The Spain beaches behind us, we took it easy on the way home. I mean, who wants to rush back from vacation? Well….
First stop, Carcassonne. We only stopped for lunch, but so did everyone else who was travelling in France that day, which was everyone in France. Here’s a tip. Don’t do that. In fact, even without the crowd we weren’t all that impressed with the town. While the idea of it, a medieval fortress on the UNESCO World Heritage list, makes it sound like something you should see, it’s become so overrun with tourist shops and ice cream counters that the true history of it is hard to find, especially in a mob like the one we were in. And while we’re on the subject of things that France hasn’t done properly, let’s add public bathrooms to the list. Just trust me when I say, always carry tissues with you and don’t be surprised when you enter a stall and find nothing but a hole in the floor. Honestly, I used better equipped restrooms in Kenya.
Our travels that day ended in Sarlat-la-Canéda in the Dordogne department of the Aquitaine region of France. Yep, it’s another medieval village but this one is known for its foie gras, not its ice cream counters. In fact, the goose is the symbol of the town. We wandered, happy to be out of the car and on our feet.
We spent the following night in the north of France in Saint Malo, a walled port city on the Brittany coast, famous for its history of piracy and its crazy high and low tides. It was nearly completely destroyed in World War II, though you wouldn’t know it. Having been rebuilt on the original city plan, it looks as old as its history. Saint Malo is also a working port city, with a daily ferry to and from Portsmouth in the UK so my English was accepted everywhere we went.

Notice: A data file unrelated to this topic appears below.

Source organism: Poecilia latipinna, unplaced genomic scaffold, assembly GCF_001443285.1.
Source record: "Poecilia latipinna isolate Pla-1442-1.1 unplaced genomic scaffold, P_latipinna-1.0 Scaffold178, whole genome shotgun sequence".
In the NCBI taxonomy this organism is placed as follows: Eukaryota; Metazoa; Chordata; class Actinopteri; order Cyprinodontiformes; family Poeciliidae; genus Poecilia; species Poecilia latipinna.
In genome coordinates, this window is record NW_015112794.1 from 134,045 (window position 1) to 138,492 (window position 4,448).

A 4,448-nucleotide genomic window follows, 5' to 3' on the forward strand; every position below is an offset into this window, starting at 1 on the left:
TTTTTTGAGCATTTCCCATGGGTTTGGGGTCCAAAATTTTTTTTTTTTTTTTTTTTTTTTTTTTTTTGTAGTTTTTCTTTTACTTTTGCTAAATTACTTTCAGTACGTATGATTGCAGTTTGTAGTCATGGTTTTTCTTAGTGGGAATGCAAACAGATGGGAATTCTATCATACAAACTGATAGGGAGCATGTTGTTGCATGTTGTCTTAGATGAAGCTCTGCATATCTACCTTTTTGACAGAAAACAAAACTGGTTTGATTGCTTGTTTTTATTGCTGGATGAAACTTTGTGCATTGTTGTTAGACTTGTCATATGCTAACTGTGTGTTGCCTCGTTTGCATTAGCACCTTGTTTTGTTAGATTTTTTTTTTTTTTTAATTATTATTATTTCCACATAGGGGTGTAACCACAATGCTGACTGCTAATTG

Just a few hours from home, you would think we might have taken the last day driving slowly, stopping for a leisurely lunch, maybe visiting Mont Saint Michel to poke around. No. Katherine had a timeline. Mont Saint Michel can wait! It’s not going anywhere. But it’s not everyday that British royalty stops in your hometown for a visit.
Kate, William and Harry (and several other heads of state who are not as glamorous) were in Mons for a ceremony at St. Symphorien, a tiny British and German military cemetery just down the road, one hundred years to the day that England entered World War I. And I wasn’t going to miss that. The ceremony at the cemetery wasn’t open to the public, but the royals visited City Hall in the Grand Place and spent about 45 seconds waving from the balcony. And if that’s not a good reason to speed home from vacation, I don’t know what is.
So to recap…
car days: 5
beach days: 5
pool days: 7
geocaches found: 6
giant cathedrals seen: 2
tapas plates devoured: 12
glasses of sangria: not enough
enormous bridges crossed: 1
medieval villages visited: 3
properly equipped public restrooms: 0
approximate number of Spanish words used: 6
(Gracias, Señora Clayton!)